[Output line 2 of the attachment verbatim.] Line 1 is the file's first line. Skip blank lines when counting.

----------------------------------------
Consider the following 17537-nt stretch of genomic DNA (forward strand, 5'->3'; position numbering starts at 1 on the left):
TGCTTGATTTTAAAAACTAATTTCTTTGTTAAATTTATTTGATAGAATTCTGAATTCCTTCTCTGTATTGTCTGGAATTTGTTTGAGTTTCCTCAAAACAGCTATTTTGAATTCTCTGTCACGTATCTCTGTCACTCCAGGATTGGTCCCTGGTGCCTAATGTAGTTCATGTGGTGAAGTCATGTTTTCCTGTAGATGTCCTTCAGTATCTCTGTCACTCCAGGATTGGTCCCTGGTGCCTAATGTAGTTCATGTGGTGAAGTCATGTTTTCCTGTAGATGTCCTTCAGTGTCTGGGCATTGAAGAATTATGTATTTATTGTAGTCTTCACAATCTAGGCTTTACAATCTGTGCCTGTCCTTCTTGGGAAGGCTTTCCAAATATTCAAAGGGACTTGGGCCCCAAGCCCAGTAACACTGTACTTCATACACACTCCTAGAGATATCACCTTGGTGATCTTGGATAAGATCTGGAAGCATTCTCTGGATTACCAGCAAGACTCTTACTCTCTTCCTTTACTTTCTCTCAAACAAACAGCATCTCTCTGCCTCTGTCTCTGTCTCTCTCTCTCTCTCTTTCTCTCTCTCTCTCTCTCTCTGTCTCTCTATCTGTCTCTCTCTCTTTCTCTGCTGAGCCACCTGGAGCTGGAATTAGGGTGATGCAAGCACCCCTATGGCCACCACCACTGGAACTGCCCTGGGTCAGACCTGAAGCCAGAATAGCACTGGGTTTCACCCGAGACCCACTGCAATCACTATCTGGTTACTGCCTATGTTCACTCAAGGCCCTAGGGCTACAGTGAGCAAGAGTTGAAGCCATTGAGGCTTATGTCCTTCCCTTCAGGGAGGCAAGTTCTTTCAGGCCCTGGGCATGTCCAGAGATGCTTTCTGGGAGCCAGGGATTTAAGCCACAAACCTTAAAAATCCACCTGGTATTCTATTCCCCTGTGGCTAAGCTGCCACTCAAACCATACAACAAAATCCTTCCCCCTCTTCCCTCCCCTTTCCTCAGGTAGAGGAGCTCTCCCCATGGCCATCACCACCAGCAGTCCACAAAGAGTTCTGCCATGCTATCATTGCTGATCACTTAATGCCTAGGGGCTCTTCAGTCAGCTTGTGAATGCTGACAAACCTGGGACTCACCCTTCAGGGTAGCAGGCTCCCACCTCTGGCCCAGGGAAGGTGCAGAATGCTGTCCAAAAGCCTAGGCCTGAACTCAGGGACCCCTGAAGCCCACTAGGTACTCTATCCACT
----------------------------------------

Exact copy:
TGCTTGATTTTAAAAACTAATTTCTTTGTTAAATTTATTTGATAGAATTCTGAATTCCTTCTCTGTATTGTCTGGAATTTGTTTGAGTTTCCTCAAAACAGCTATTTTGAATTCTCTGTCACGTATCTCTGTCACTCCAGGATTGGTCCCTGGTGCCTAATGTAGTTCATGTGGTGAAGTCATGTTTTCCTGTAGATGTCCTTCAGTATCTCTGTCACTCCAGGATTGGTCCCTGGTGCCTAATGTAGTTCATGTGGTGAAGTCATGTTTTCCTGTAGATGTCCTTCAGTGTCTGGGCATTGAAGAATTATGTATTTATTGTAGTCTTCACAATCTAGGCTTTACAATCTGTGCCTGTCCTTCTTGGGAAGGCTTTCCAAATATTCAAAGGGACTTGGGCCCCAAGCCCAGTAACACTGTACTTCATACACACTCCTAGAGATATCACCTTGGTGATCTTGGATAAGATCTGGAAGCATTCTCTGGATTACCAGCAAGACTCTTACTCTCTTCCTTTACTTTCTCTCAAACAAACAGCATCTCTCTGCCTCTGTCTCTGTCTCTCTCTCTCTCTCTTTCTCTCTCTCTCTCTCTCTCTGTCTCTCTATCTGTCTCTCTCTCTTTCTCTGCTGAGCCACCTGGAGCTGGAATTAGGGTGATGCAAGCACCCCTATGGCCACCACCACTGGAACTGCCCTGGGTCAGACCTGAAGCCAGAATAGCACTGGGTTTCACCCGAGACCCACTGCAATCACTATCTGGTTACTGCCTATGTTCACTCAAGGCCCTAGGGCTACAGTGAGCAAGAGTTGAAGCCATTGAGGCTTATGTCCTTCCCTTCAGGGAGGCAAGTTCTTTCAGGCCCTGGGCATGTCCAGAGATGCTTTCTGGGAGCCAGGGATTTAAGCCACAAACCTTAAAAATCCACCTGGTATTCTATTCCCCTGTGGCTAAGCTGCCACTCAAACCATACAACAAAATCCTTCCCCCTCTTCCCTCCCCTTTCCTCAGGTAGAGGAGCTCTCCCCATGGCCATCACCACCAGCAGTCCACAAAGAGTTCTGCCATGCTATCATTGCTGATCACTTAATGCCTAGGGGCTCTTCAGTCAGCTTGTGAATGCTGACAAACCTGGGACTCACCCTTCAGGGTAGCAGGCTCCCACCTCTGGCCCAGGGAAGGTGCAGAATGCTGTCCAAAAGCCTAGGCCTGAACTCAGGGACCCCTGAAGCCCACTAGGTACTCTATCCACT